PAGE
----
Given the relationship of medical technology with our bodies, an entirely new dimension of ethics is opened to us. A technologically-driven moral imperative is created at the intersection of the body, technology and genetic information. The ethical subject, like Meg, now has a sense of “reproductive accountability” unavailable to her in this manner prior to genetic technology. Now, Meg’s wavering is ended by the information and the medical intervention to provide her with a bipolar gene-free embryo. The potential of ‘being’ to constantly unveil itself in a technological age is something Martin Heidegger pointed to in his essay on technology. Meg’s personal experiences in a family with bipolar disorder and the suicide of her father have produced powerful emotions, sentiments and experiences within her subjectivity to render it almost natural, if not imperative, for her to take advantage of reproductive accountability. This is in line with the thinking of the child’s right to an open future in one sense. However, what if the child grows up and wishes that he or she had something in common with their ancestors in terms of inheritable traits and genes? Does this new ethical norm of “reproductive accountability” actually put sufficient distance between eugenics and genomic science? This requires a great deal of reflection for which there are no easy answers.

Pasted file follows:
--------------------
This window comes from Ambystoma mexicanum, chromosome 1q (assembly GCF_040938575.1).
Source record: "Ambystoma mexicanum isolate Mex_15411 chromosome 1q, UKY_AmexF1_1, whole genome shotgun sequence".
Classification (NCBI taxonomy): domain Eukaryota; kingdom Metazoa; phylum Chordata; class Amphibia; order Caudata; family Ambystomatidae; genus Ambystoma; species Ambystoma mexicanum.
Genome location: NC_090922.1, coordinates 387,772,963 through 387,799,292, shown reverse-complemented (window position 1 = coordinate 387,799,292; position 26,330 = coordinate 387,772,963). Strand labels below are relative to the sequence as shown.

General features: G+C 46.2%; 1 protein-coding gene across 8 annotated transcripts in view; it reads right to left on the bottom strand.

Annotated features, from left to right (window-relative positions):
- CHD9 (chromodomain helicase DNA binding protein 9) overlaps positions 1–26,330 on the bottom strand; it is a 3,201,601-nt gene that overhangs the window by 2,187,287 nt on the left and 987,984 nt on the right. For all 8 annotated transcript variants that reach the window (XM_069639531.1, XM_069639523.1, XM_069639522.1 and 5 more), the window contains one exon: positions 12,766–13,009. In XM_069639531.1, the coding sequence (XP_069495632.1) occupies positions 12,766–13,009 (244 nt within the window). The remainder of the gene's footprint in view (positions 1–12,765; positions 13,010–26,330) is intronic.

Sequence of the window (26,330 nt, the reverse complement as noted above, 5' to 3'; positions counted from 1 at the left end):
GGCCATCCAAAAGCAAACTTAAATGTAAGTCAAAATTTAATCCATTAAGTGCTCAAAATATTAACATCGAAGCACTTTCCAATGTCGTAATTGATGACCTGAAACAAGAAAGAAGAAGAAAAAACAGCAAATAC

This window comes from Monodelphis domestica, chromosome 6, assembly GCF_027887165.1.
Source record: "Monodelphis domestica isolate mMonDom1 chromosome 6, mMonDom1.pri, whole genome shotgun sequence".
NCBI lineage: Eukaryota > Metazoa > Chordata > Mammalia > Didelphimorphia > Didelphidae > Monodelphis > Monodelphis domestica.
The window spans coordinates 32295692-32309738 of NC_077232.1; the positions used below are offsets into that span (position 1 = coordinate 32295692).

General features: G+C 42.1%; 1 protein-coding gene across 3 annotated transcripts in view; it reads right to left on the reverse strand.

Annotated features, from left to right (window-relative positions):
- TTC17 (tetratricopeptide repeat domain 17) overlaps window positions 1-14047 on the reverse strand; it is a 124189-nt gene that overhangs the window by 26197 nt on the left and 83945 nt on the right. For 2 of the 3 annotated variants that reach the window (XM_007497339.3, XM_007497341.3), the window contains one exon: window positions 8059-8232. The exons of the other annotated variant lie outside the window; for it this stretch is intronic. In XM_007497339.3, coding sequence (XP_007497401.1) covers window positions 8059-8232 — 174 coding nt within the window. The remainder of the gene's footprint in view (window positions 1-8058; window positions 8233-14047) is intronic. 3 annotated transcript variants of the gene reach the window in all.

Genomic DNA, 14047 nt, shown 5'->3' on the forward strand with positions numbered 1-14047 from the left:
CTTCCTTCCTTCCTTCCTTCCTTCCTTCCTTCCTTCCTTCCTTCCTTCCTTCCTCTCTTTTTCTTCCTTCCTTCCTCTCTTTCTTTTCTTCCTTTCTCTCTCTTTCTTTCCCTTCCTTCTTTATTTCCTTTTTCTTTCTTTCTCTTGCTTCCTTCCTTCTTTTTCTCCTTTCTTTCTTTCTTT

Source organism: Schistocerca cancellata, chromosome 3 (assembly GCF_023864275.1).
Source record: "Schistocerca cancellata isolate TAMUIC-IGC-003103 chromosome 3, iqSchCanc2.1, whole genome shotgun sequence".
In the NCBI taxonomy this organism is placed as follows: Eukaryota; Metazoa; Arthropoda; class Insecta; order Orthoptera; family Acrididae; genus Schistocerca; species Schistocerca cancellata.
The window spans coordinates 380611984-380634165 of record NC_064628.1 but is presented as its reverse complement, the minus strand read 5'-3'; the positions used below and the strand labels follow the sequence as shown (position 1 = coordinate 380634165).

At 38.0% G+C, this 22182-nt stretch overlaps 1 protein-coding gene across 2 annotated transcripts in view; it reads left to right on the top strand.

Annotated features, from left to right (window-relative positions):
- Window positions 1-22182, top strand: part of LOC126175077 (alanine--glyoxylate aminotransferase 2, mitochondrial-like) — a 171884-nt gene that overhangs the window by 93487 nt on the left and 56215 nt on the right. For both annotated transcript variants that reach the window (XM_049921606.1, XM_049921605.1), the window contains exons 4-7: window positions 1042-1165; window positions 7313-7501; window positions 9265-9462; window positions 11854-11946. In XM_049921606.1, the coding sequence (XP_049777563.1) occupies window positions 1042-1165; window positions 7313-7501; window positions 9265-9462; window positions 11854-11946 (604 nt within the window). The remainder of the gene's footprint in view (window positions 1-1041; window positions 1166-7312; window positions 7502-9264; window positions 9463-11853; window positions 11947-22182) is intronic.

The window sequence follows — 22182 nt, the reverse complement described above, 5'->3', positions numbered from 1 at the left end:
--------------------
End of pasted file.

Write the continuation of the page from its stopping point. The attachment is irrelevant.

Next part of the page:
Francis Collins, a pioneer of genomic science, appears as a fictional character in Paul Mullin’s play The Sequence. He makes an interesting comment which requires some background explanation for people who are not familiar with American popular culture. Collins makes a comment about Woody Guthrie who is an American folk hero and a singer-song writer but who also suffered from Huntington’s disease. In the play, the fictional Collins remarks: “[W]henever I or colleagues of mine get a little too self-congratulatory about the benefits of genetics, I think of Woody Guthrie.… See Woody had Huntington’s disease. One of those few diseases that genetics can predict with absolute certainty.… Genetic pathology is rarely clear-cut, but when it is, it can be merciless. And it leaves us with a kind of brutal question: once you begin to know a little bit what God knows, do you act on that limited knowledge? Do you abort Woody Guthrie?”